Donald L. Pace was interviewed on September 15, 2011 at his home on Lower River Road in Louisville. Pace recalls the old City of Louisville Alms House and surrounding businesses in Shively where he visited his Father’s service station in the late 1930s. Soon thereafter, the Pace family moved to Orell on south Dixie Highway where for many decades his father and later Don and his brother ran a well-known garage and service station.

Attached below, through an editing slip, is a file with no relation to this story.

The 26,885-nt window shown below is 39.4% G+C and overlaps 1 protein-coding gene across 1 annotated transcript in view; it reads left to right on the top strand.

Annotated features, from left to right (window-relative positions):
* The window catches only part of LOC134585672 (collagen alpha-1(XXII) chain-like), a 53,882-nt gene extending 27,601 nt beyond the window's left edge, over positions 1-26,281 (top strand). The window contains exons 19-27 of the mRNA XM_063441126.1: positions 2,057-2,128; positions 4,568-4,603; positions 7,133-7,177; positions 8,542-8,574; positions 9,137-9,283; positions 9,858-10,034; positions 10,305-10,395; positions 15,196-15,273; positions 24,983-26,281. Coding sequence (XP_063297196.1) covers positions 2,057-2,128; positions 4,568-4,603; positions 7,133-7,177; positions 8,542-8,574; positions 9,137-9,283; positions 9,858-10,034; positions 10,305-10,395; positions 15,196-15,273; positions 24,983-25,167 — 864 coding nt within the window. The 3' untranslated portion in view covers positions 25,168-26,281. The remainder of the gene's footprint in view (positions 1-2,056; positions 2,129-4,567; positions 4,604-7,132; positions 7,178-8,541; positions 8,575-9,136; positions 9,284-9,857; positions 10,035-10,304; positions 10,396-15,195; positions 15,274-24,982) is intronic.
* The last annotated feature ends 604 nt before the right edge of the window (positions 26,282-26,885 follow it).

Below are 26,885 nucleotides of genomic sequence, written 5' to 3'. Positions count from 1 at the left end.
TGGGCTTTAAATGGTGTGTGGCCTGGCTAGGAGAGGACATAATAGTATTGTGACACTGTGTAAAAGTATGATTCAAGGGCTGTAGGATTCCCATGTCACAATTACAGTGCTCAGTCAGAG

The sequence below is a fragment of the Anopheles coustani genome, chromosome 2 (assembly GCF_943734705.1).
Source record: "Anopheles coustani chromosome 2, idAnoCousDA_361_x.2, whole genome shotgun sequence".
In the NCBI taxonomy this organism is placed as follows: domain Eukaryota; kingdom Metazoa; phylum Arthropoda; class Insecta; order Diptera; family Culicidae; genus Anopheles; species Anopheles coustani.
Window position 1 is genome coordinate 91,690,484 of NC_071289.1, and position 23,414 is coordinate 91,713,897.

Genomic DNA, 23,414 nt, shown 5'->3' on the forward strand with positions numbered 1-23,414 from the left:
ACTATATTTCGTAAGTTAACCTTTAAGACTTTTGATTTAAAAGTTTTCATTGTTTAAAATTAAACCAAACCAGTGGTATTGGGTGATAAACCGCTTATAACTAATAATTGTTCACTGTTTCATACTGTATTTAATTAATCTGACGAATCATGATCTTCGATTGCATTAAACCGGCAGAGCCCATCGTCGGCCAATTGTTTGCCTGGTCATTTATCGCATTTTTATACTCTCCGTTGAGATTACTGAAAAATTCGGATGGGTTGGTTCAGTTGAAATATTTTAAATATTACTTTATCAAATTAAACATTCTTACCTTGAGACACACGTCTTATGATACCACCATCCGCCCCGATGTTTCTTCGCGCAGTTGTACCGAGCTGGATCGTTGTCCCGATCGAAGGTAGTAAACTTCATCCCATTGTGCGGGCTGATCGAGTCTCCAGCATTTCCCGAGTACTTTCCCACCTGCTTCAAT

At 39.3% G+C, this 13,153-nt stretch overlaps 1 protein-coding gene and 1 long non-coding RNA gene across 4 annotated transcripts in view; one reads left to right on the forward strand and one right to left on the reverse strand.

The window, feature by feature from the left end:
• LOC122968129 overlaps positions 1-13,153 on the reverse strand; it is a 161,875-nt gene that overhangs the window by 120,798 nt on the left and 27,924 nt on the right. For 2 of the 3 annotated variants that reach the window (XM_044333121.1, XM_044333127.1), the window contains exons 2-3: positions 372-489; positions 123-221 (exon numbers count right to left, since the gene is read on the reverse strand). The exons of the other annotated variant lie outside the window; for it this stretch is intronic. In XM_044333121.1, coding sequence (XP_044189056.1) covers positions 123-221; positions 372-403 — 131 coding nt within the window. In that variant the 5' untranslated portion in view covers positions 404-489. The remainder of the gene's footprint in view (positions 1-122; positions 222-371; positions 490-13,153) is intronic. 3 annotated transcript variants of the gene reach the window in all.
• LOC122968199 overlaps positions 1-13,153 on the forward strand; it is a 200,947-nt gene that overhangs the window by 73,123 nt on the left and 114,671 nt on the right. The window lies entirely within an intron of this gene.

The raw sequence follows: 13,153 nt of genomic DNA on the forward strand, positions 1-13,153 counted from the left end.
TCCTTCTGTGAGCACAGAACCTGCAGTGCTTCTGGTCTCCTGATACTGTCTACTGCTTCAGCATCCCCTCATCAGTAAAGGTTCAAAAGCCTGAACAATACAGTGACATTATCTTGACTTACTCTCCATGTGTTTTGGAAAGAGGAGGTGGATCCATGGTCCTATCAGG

Don attended Medora Elementary School, was graduated in 1951 from Valley High School, and in the early 1950s was a U. S. Army soldier in Korea just after the cessation of conflict. His recollections focus on those seven decades in the Orell community where he attended school, worked in the family business and was involved with his family in the formation of the South Dixie volunteer fire service. Stimulated by the growth of Fort Knox and suburbanization, he describes the transformation of southwest county from small truck farms to an urbanized residential and commercial center. Pace recalls industrial work at Kosmos Cement and an area distillery, relations with African-Americans in the area, saloons and bars, and community life during World War II.